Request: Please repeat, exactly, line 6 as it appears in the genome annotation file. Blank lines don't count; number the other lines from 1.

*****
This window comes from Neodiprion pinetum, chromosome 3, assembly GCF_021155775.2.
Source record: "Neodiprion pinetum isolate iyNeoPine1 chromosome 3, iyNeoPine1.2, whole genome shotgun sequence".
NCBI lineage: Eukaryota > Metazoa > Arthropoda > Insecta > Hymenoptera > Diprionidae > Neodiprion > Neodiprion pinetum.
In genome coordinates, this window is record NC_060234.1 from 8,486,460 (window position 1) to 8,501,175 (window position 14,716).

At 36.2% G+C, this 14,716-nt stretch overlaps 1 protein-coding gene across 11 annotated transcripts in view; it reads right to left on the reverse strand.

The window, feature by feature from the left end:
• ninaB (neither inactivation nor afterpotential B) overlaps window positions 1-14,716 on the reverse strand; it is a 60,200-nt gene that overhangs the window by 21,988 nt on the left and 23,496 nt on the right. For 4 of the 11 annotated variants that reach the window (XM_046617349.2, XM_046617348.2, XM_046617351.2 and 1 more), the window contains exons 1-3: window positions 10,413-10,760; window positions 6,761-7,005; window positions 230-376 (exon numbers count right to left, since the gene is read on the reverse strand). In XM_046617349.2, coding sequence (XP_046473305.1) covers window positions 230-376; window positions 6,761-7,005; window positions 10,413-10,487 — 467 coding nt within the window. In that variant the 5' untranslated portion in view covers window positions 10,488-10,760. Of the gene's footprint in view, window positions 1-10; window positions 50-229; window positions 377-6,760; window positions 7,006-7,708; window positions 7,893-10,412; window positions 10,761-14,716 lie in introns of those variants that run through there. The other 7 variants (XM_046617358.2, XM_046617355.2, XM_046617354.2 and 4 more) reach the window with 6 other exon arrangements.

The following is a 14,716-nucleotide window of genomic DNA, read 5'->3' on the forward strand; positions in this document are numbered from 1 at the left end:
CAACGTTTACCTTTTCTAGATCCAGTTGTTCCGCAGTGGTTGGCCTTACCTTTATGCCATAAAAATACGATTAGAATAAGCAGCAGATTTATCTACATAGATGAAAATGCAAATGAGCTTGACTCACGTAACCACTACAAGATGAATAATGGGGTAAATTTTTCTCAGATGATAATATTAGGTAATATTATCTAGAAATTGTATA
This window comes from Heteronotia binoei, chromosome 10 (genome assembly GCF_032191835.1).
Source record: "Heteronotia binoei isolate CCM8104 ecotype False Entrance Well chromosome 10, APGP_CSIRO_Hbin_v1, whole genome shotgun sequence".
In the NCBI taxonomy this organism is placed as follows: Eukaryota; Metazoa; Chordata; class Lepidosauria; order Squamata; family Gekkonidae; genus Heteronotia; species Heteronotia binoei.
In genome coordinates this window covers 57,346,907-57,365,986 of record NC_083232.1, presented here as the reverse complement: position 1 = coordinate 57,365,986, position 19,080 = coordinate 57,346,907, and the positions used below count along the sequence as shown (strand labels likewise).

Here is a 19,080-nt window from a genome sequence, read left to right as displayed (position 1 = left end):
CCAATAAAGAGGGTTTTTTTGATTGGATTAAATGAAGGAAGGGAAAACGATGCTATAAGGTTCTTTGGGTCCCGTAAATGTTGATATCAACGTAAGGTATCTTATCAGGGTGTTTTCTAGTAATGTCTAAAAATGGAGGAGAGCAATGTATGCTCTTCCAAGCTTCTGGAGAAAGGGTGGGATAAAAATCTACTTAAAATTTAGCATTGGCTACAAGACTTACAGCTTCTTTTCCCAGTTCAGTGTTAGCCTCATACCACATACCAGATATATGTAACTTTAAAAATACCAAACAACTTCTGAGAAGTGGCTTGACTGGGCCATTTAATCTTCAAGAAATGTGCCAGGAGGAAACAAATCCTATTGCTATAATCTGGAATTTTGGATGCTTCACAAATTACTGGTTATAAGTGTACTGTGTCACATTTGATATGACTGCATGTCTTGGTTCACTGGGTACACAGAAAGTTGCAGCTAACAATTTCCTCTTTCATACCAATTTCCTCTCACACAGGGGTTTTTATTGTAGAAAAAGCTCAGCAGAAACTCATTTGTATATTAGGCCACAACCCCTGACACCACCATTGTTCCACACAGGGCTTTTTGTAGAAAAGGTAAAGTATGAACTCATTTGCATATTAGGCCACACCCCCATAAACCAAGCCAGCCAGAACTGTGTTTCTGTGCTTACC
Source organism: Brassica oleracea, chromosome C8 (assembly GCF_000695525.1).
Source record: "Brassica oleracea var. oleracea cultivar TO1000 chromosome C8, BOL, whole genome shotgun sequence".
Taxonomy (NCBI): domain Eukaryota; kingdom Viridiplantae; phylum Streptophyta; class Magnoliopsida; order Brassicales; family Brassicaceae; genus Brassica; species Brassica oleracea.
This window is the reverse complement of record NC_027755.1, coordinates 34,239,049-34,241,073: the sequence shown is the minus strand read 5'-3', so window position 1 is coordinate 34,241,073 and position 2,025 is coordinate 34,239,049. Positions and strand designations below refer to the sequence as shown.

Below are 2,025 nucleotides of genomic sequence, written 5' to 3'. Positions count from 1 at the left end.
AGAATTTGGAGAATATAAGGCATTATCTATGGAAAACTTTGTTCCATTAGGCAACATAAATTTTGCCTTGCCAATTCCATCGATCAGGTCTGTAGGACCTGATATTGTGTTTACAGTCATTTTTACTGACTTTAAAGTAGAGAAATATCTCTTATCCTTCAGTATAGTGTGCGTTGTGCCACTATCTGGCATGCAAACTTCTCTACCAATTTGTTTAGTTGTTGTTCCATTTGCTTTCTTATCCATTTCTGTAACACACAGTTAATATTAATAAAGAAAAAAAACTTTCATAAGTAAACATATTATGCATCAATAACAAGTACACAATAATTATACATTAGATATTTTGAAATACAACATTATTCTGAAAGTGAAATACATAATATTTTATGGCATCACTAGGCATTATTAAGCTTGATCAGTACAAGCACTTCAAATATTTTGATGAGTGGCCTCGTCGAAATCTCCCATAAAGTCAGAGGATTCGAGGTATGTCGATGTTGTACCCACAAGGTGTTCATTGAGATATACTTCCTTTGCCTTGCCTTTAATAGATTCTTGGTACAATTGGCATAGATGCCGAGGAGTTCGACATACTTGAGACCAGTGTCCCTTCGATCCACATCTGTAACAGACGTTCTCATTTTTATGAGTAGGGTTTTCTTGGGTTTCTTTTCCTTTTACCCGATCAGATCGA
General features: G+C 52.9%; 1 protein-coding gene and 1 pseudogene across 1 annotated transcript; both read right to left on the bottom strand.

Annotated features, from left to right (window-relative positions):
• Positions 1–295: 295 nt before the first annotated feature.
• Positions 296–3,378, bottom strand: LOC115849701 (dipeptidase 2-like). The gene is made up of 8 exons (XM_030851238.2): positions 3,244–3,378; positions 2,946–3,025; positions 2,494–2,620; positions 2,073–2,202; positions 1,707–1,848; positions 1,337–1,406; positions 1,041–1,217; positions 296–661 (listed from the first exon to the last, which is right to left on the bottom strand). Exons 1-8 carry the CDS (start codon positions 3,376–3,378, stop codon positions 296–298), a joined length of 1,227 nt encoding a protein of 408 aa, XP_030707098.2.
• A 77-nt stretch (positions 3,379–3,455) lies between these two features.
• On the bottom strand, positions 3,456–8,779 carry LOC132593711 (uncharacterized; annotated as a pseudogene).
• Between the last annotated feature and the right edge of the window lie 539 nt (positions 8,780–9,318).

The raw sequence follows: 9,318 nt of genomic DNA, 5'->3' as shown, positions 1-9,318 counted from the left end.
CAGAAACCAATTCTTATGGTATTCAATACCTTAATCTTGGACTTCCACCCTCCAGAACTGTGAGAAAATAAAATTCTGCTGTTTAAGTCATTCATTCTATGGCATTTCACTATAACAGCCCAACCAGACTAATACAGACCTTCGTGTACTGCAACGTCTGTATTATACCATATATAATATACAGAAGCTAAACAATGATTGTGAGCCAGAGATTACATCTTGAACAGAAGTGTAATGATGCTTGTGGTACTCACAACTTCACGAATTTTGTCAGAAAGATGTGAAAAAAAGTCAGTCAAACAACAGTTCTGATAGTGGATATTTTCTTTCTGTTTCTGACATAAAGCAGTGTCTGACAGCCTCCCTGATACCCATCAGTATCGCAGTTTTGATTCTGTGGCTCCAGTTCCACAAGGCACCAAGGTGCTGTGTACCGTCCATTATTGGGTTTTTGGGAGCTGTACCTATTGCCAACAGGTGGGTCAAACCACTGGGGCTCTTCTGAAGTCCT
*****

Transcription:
The window, feature by feature from the left end: